With respect to the fundamental policy relating to making loans set forth in (6) above, the Investment Company Act does not prohibit the Funds from making loans; however, SEC staff interpretations currently prohibit funds from lending more than one-third of their total assets, except through the purchase of debt obligations.
Except with respect to borrowing, if a percentage limitation is satisfied at the time of investment, a later increase or decrease in such percentage resulting from a change in the value of a Fund’s investments will not constitute a violation of such limitation. Thus, each Fund may continue to hold a security even though it causes the Fund to exceed a percentage limitation because of fluctuation in the value of the Fund’s assets.
Temporary Defensive Positions
To respond to adverse market, economic, political or other conditions, each Fund may invest up to 100% of its total assets, without limitation, in high-quality short-term debt securities and money market instruments either directly or through ETFs. The Funds may be invested in this manner for extended periods, depending on the Adviser’s assessment of market conditions. Debt securities and money market instruments include shares of other mutual funds, commercial

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paper, certificates of deposit, bankers’ acceptances, U.S. government securities, repurchase agreements, and bonds that are rated BBB or higher.
INVESTMENT OBJECTIVES, INVESTMENT STRATEGIES AND RISKS
Reference is made to the Prospectus for a discussion of the investment objectives and principal investment strategies of the Funds. The discussion below supplements, and should be read in conjunction with, the Prospectus.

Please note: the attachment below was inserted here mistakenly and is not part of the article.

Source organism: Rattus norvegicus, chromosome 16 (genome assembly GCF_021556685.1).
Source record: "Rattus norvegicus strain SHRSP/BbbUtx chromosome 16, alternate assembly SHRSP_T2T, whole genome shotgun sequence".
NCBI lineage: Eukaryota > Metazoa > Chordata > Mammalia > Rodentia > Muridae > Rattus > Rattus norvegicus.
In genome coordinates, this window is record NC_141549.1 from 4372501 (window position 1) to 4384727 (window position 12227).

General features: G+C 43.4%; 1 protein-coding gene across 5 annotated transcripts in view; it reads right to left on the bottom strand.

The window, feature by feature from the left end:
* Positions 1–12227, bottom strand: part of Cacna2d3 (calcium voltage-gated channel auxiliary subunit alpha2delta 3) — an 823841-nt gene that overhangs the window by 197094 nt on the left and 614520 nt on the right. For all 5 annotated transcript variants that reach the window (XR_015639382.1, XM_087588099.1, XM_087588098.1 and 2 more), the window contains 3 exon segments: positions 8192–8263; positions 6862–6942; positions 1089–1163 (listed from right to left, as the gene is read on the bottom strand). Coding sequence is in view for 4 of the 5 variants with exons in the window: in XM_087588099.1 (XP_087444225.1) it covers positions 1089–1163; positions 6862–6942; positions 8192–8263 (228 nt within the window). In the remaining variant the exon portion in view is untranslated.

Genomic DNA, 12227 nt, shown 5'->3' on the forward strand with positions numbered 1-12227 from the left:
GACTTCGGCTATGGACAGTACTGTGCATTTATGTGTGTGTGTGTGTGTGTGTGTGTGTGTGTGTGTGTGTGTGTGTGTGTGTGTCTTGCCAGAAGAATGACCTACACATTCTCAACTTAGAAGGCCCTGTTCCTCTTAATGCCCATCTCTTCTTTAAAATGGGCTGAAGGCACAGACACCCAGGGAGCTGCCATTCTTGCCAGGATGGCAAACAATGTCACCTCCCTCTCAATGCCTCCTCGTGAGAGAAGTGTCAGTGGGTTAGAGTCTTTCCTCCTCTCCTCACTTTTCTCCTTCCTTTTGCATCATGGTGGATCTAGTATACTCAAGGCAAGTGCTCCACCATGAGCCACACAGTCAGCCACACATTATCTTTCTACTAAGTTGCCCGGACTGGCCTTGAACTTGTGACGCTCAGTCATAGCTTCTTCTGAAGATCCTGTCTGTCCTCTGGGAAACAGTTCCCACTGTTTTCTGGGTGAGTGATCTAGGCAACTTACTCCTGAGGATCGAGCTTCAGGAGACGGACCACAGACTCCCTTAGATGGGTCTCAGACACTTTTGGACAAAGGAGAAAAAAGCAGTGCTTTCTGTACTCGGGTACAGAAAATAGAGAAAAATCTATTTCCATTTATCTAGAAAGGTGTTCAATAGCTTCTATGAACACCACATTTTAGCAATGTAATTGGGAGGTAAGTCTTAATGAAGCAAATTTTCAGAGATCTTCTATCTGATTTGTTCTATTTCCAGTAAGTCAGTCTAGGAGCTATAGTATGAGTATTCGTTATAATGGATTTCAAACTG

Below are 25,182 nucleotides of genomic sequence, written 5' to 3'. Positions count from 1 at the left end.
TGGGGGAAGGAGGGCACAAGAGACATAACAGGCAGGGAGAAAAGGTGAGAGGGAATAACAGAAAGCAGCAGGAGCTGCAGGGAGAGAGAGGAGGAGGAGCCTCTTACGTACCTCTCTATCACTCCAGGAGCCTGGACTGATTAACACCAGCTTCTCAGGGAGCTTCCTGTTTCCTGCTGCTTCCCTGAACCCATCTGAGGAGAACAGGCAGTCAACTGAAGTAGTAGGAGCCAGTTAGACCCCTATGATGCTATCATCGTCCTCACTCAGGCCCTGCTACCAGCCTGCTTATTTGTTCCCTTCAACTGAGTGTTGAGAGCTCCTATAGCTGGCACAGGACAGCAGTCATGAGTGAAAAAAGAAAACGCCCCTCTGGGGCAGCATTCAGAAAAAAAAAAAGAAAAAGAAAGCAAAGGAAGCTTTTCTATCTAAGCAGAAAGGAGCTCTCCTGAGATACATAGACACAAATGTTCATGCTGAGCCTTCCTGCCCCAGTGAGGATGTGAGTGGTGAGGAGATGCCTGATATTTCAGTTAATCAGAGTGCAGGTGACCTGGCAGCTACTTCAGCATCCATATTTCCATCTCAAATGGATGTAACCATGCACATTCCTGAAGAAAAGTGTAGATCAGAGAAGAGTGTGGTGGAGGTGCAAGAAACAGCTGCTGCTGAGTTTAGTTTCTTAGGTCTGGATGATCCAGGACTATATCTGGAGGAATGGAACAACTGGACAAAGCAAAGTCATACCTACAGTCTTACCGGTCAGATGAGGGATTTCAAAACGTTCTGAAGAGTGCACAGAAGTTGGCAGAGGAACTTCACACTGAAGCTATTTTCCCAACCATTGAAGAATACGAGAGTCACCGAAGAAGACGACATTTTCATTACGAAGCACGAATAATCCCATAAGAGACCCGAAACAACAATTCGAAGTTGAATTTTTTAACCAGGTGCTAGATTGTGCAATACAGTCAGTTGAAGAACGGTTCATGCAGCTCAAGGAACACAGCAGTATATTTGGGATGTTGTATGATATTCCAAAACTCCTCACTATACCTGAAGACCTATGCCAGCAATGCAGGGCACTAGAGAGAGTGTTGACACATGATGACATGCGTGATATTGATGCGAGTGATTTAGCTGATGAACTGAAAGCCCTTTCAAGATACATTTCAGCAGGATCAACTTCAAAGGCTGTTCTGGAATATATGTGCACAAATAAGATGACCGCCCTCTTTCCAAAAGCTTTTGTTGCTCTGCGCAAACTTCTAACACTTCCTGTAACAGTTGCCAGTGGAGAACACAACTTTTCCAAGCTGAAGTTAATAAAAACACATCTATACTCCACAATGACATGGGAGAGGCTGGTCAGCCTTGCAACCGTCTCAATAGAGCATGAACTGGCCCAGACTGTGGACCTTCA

The investment restrictions of each Fund specifically identified as fundamental policies may not be changed without the affirmative vote of at least a majority of the outstanding voting securities of that Fund, as defined in the 1940 Act. The investment objectives and all other investment policies of the Funds may be changed by the Trustees without the approval of shareholders.
The investment techniques and strategies discussed below may be used by the Funds if, in the opinion of the Adviser, the techniques or strategies may be advantageous to the Funds. The Funds are free to reduce or eliminate their use of any of these techniques or strategies without changing their respective fundamental policies. There is no assurance that any of the techniques or strategies listed below, or any of the other methods of investment available to a Fund, will result in the achievement of the Fund’s objective. Also, there can be no assurance that the Funds will grow to, or maintain, an economically viable size, in which case management may determine to liquidate the Funds at a time that may not be opportune for shareholders.
For purposes of this SAI, the word “invest” refers to the Funds directly and indirectly investing in securities or other instruments. Similarly, when used in this SAI, the word “investment” refers to the Funds’ direct and indirect investments in securities and other instruments.
Additional information concerning the Funds, their respective investment policies and techniques, and the securities and financial instruments in which they may invest are set forth below, and apply to the Funds unless otherwise indicated.
Cash Items
Each Fund may invest a portion of its assets in cash or cash equivalents or to maintain liquid assets required in connection with some of the Fund’s investments. These cash items and other high quality debt securities may include money market instruments, such as securities issued by the U.S. Government and its agencies, bankers’ acceptances, commercial paper, bank certificates of deposit and investment companies that invest primarily in such instruments.
Credit Quality Standards
When investing in fixed income securities and, if applicable, preferred or convertible stocks, the Funds maintain the following credit quality standards, which apply at the time of investment: